Cribbing in FoalsBy Kentucky Equine Research Staff · November 18, 2011
Cribbing (also called crib-biting) and wood chewing are vices or stereotypies, repetitive behaviors that seem to have no obvious purpose. Cribbers set their upper incisors (front teeth) against a stationary object, arch their neck, and pull back, frequently emitting grunt-like vocalizations when bracing against the object.
In foals, cribbing is often related to feeding schedule and composition of meals. Infrequent or interrupted suckling has been linked to low gastric pH, a scenario that may predispose foals to ulcer formation, especially when foals spend an unusual amount of time lying down. As foals mature, the introduction of concentrates into the diet is often blamed. Researchers have linked concentrate feeding with spikes in gastric acidity and subsequent ulceration of the stomach lining. Some owners relate that young horses begin cribbing during an illness, which may involve periods of inappetence and confinement.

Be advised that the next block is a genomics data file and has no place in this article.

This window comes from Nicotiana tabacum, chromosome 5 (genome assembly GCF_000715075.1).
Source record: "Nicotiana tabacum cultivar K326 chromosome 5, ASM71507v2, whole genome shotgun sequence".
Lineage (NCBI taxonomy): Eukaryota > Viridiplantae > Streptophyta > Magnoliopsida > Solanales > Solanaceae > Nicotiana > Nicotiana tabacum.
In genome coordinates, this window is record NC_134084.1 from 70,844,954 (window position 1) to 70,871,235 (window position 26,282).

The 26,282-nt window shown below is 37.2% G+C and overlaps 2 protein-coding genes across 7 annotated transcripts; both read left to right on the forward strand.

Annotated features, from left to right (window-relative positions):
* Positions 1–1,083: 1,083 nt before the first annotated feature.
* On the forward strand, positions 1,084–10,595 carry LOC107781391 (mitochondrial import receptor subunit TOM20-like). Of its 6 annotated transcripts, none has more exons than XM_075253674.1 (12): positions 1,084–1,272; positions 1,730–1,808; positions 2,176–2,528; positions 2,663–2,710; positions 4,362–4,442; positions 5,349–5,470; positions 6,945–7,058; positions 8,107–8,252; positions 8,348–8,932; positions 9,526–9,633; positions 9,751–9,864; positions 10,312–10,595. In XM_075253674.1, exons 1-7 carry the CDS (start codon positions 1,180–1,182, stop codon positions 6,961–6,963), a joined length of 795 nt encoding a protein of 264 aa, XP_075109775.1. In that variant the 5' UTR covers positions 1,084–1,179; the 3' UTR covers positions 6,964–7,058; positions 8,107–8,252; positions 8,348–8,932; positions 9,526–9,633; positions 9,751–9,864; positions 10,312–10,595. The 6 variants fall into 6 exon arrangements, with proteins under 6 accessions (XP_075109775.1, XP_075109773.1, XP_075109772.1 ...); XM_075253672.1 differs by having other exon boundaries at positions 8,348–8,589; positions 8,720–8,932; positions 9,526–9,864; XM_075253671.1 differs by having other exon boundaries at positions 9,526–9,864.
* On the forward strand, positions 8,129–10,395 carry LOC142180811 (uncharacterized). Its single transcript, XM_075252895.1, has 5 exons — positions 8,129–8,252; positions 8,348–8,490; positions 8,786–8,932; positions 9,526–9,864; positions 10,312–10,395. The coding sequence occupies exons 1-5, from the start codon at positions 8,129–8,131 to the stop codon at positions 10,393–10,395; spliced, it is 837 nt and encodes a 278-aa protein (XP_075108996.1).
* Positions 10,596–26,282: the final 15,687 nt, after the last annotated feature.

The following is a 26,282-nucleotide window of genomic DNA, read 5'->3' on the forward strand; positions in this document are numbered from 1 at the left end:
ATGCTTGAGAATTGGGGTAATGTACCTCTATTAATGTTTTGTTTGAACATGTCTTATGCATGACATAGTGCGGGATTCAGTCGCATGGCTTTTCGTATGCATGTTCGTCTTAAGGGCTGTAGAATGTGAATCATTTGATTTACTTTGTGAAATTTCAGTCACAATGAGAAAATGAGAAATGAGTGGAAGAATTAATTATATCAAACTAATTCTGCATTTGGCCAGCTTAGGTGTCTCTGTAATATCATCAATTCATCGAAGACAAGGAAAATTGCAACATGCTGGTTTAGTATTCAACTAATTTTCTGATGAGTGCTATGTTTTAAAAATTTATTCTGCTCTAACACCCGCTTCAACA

Clinical signs of gastric ulceration in foals are sluggish growth, rough hair coat, pot-bellied appearance, teeth grinding, and colic. In severe cases, gastric ulcers may perforate and induce peritonitis, a widespread and usually fatal inflammation of the membrane that lines the abdominal cavity.
Owners and managers should observe weanlings closely, as researchers have reported that many horses begin cribbing at this stage. If foals are spending a large amount of time in oral activities other than eating, managers might want to reduce the carbohydrates in the diet, switch the concentrate ration from a sweet feed to a pellet, and increase the amount of forage that is offered to the weanling. Antacids might also be helpful.